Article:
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The Nobel Prize in Physics was awarded today for the color force contribution to the Standard Model of particle physics
Two American Physical Society members, David Gross of the Kavli Institute at UC Santa Barbara and Frank Wilczek of MIT, shared the 2004 Nobel Prize in physics with H. David Politzer of Caltech for their contributions to the theory describing the forces that hold quarks together.
The Nobel award cites the three "for the discovery of asymptotic freedom in the theory of the strong interaction," also known as the color interaction of quarks, which is a critical cornerstone in the Standard Model of particle physics. The Standard Model is the most complete description of the forces between fundamental particles that is consistent with theories of relativity and quantum mechanics. Fundamental particles include leptons, such as electrons and neutrinos, and hadrons, which are particles made up of quarks. The protons and neutrons in atoms are examples of hadrons.
Unlike gravity and electromagnetic force, which decrease in strength as interacting particles move away from each other, the color force increases as the quarks in hadrons move farther apart, and exerts very little force when the quarks are close together. The asymptotic freedom mentioned in the 2004 Physics Nobel citation refers to the fact that quarks act essentially as free particles when they are near other quarks in a hadron, while the force rises so rapidly as the particles are separated that individual, unbound quarks have not yet been detected. The strong force that holds protons and neutrons together in atoms is a residual effect of the color interaction between quarks.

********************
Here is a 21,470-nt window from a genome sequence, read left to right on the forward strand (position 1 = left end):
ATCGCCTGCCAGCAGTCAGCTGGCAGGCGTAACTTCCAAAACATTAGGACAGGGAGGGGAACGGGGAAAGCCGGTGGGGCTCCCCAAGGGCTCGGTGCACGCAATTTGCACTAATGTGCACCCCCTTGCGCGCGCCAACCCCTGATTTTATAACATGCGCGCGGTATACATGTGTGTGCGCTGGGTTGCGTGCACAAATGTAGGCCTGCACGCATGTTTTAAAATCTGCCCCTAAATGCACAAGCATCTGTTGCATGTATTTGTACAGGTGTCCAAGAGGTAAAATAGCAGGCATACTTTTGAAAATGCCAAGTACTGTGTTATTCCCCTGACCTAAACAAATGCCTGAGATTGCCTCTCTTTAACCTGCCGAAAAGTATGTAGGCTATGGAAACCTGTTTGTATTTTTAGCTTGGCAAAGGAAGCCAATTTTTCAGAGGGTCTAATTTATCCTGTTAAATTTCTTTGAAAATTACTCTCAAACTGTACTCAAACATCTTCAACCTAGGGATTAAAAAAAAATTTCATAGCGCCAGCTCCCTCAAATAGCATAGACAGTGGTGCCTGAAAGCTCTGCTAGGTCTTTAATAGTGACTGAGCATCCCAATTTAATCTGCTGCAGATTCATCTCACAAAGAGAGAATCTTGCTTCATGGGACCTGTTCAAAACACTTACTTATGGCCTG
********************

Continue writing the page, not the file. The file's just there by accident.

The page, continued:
All three of the papers listed in the Nobel Prize citation were published in APS journals in 1973. Two of the papers, one by Politzer and the other by Gross and Wilczek, appeared back to back in Physical Review Letters (PRL) on June 25, 1973. The third paper, by Gross and Wilczek, was published in Physical Review D (PRD) in November of the same year. "We are particularly pleased that the full theory of asymptotic freedom was laid out in PRD," says APS Editor in Chief Martin Blume. "PRL is our premier journal for brief accounts of important work with broad interest in the physics community. PRD is the premier journal of particle physics and related topics, where detailed reports are published. The PRD paper was the first complete publication of the 2004 Nobel work, and led to literally hundreds of subsequent papers and a burst of theoretical and experimental progress."
"We are very proud that two of the winners of the 2004 physics Nobel prize, Gross and Wilczek, are members of the American Physical Society," says Judy Franz, APS Executive Officer. "The contribution of Gross, Politzer, and Wilczek was a groundbreaking discovery that rapidly convinced people that quantum chromodynamics provided a true understanding of strong interactions. Their work created an explosion of interest, and made possible entirely unexpected advances in the Standard Model. The APS wholeheartedly supports the recognition of the work of Gross, Politzer, and Wilczek. In fact, the APS presented its prestigious J. J. Sakurai Prize for Theoretical Particle Physics to them in 1986, anticipating the Nobel committee's decision by18 years."
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The American Physical Society is a nonprofit membership organization working to advance and diffuse the knowledge of physics through its outstanding research journals, scientific meetings, and education, outreach, advocacy, and international activities. APS represents over 55,000 members, including physicists in academia, national laboratories, and industry in the United States and throughout the world. Society offices are located in College Park, Maryland (Headquarters), Ridge, New York, and Washington, D.C.